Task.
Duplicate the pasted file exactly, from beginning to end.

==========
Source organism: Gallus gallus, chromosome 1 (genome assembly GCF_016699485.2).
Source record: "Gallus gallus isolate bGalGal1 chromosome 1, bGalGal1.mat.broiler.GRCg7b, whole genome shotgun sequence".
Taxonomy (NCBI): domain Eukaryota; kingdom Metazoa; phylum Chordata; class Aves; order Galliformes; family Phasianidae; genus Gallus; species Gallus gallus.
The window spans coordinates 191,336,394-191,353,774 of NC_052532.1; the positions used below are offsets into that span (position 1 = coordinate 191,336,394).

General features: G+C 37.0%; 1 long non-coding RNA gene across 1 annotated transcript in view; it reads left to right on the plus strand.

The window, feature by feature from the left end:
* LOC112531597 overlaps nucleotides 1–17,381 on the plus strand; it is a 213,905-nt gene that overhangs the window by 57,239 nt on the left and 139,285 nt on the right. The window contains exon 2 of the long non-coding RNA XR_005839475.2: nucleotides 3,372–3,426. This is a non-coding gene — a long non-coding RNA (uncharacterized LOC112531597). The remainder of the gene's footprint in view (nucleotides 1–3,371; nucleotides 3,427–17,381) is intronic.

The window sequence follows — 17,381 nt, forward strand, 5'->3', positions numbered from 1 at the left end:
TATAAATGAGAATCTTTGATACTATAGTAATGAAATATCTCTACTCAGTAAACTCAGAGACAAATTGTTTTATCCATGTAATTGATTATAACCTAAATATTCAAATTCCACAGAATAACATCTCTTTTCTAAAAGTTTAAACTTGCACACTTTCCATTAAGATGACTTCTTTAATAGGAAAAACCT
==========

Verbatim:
Source organism: Gallus gallus, chromosome 1 (genome assembly GCF_016699485.2).
Source record: "Gallus gallus isolate bGalGal1 chromosome 1, bGalGal1.mat.broiler.GRCg7b, whole genome shotgun sequence".
Taxonomy (NCBI): domain Eukaryota; kingdom Metazoa; phylum Chordata; class Aves; order Galliformes; family Phasianidae; genus Gallus; species Gallus gallus.
The window spans coordinates 191,336,394-191,353,774 of NC_052532.1; the positions used below are offsets into that span (position 1 = coordinate 191,336,394).

General features: G+C 37.0%; 1 long non-coding RNA gene across 1 annotated transcript in view; it reads left to right on the plus strand.

The window, feature by feature from the left end:
* LOC112531597 overlaps nucleotides 1–17,381 on the plus strand; it is a 213,905-nt gene that overhangs the window by 57,239 nt on the left and 139,285 nt on the right. The window contains exon 2 of the long non-coding RNA XR_005839475.2: nucleotides 3,372–3,426. This is a non-coding gene — a long non-coding RNA (uncharacterized LOC112531597). The remainder of the gene's footprint in view (nucleotides 1–3,371; nucleotides 3,427–17,381) is intronic.

The window sequence follows — 17,381 nt, forward strand, 5'->3', positions numbered from 1 at the left end:
TATAAATGAGAATCTTTGATACTATAGTAATGAAATATCTCTACTCAGTAAACTCAGAGACAAATTGTTTTATCCATGTAATTGATTATAACCTAAATATTCAAATTCCACAGAATAACATCTCTTTTCTAAAAGTTTAAACTTGCACACTTTCCATTAAGATGACTTCTTTAATAGGAAAAACCT